Signs Of Overactive Let-down Reflex And How To Deal With It 

Signs Of Overactive Let-down Reflex And How To Deal With It 

 

Nursing mothers may occasionally encounter situations when they try to nurse their babies but are puzzled by their behaviour. The babies may seem to cough, choke, gasp or gulp excessively while swallowing, they may try to pull back from the breast or tug hard on the nipple, they may cry a lot and refuse to nurse, pass a lot of gas and often spit up the milk.

The milk may be dribbling down the baby’s mouth and also leaking excessively from the nipples. If you are going through any of these symptoms, then you may be having an overactive letdown reflex.

What Is Overactive Let-Down Reflex?

The let-down reflex is a natural process of the milk dropping lower in the breast so that it can easily flow from the nipple to the baby’s mouth. It means that the muscle tissues around the milk-producing cells that make and store milk are contracting and releasing their contents. This contraction propels the milk down the milk ducts to the openings in the nipple so that the baby is fed. This is a normal reaction to your baby’s suckling and the resultant stimulation of your nipples; it typically occurs within a minute or two of a feeding session.

Overactive let-down or forceful let-down occurs when the breast milk is released too fast, forcefully and in large volumes.

It is important to note that overactive let-down is different from an oversupply of milk. This refers to how fast the milk comes out with regard to the speed of milk and not the volume. Although sometimes an overactive let-down can be a by-product of oversupply of milk, it is common for excessive milk to flow very fast.

Causes Of Overactive Let-Down

The let-down reflex is generally dependent on the production of the hormone oxytocin. The excessive let-down may probably be due to an abnormally strong reaction to this hormone.

When your baby latches on to your breast and starts to suckle, nerves in your nipple are triggered and a signal is sent to your brain to release the two hormones: prolactin and oxytocin. Prolactin acts on the milk-making tissues in your breasts and is thus responsible for the production of breast milk. Oxytocin causes your breast milk to leave the ducts thus enabling the ‘let-down’ of the milk to your baby. Oxytocin also causes the milk ducts to widen and makes it easier for the milk to flow through your nipple to the baby’s mouth.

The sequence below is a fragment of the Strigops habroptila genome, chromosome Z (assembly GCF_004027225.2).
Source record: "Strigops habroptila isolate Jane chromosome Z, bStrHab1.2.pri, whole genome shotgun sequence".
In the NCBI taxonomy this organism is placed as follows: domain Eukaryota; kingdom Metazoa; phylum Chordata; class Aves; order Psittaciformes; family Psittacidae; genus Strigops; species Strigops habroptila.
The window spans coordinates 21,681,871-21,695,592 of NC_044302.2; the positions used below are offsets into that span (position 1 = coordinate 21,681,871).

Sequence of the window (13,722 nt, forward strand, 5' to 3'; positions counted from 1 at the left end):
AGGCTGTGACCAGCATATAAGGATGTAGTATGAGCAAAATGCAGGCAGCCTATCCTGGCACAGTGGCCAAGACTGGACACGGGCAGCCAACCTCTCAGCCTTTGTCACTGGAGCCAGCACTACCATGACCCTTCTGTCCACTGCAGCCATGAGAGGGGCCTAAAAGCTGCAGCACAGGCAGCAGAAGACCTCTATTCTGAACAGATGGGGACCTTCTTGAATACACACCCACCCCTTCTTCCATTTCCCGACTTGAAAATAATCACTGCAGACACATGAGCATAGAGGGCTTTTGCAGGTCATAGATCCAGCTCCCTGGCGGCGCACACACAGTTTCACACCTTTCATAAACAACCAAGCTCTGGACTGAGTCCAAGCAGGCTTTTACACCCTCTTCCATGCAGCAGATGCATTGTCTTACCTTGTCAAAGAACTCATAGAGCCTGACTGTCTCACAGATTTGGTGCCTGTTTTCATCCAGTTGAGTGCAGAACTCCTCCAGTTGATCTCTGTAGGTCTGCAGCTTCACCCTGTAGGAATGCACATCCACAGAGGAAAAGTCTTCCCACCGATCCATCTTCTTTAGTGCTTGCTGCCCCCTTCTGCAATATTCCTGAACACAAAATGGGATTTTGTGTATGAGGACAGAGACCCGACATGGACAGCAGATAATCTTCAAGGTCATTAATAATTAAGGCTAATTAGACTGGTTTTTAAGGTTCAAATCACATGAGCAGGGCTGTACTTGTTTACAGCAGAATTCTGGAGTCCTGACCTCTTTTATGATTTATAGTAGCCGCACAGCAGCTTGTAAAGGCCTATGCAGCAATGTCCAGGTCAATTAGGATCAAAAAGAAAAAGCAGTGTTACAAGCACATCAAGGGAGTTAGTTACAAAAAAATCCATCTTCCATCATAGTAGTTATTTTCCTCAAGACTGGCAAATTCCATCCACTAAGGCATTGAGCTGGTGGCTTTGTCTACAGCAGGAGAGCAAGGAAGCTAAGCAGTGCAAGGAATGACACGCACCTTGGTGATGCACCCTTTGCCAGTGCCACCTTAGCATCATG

Remedies For Overactive Let-Down

It is important to remember that your body takes time to get adjusted to the needs of your baby. As this happens, improvement may be observed within a few days. As your baby starts drinking more aggressively, there will be a normalization of the milk flow.

In the meantime, here are some things you can do to manage an overactive let-down:

  • Check The Latch Of The Baby

Being latched well to the breast will help the baby to be in better in control of the flow of the milk.

  • Nurse In Different Positions

The most effective positions are those where the baby’s head and throat are above the level of your nipple.

You can also try these different positions:

  •  Semi-Reclined Position:

In this position, your baby is placed on your chest facing you. Either a reclining chair can be used or pillows can be placed behind you for support. By using this position, your baby’s tongue will be able to latch on to your breast better.

  •  Laid-Back Position:

In this position, your baby is placed on top of you so that you both are facing belly to belly. By using this position, your baby is nursing uphill in relation to your breast. This works against gravity, therefore slowing the flow of milk into the baby’s mouth.

  •  Side-Lying Position:

In this position, you lie down on your side and bring your baby close, facing your breast, with a supporting hand behind the baby’s neck and shoulder blades. By using this position, it is easier for your baby to pull away from the breast while the flow is fast and then latch back on, hence helping the baby be more in control of the flow. In this way, excess milk can also easily dribble out of both the breast and the side of the baby’s mouth.

  • Unlatch Your Baby:

A great way to ease your baby’s discomfort is to take the baby off the breast. Unlatch your baby when let-down occurs and catch/remove the overflowing milk in a container or towel until it slows. This can also be done when your baby begins to choke or a cough. Once let-down is complete, re-latch baby and continue nursing.

  • Burp Baby Frequently:

As your baby gulps and pulls off from the breast during feeds, there may be an excessive swallowing of air which can cause more discomfort to the baby. Burp your baby multiple times during and after each feed, to help bring up any swallowed air and reduce the amount of spit-up and fussiness.

  • Nurse More Frequently

Nursing your baby more often will help reduce the amount of milk that accumulates between feeds, and also decrease the amount of milk your baby drinks at each feed. Less milk in the breasts will lead to the flow of milk typically being slower. Thus feeding more often will make nursing more manageable for the baby.

  • Get Professional Help

Seek the help of your doctor to plan and select the best way to deal with an overactive let-down.

An overactive let-down can make the nursing experience distressing for both the mother and the baby. It does not last for a long time and can be dealt with effectively. Do not let it prevent your baby and you from enjoying this nurturing experience.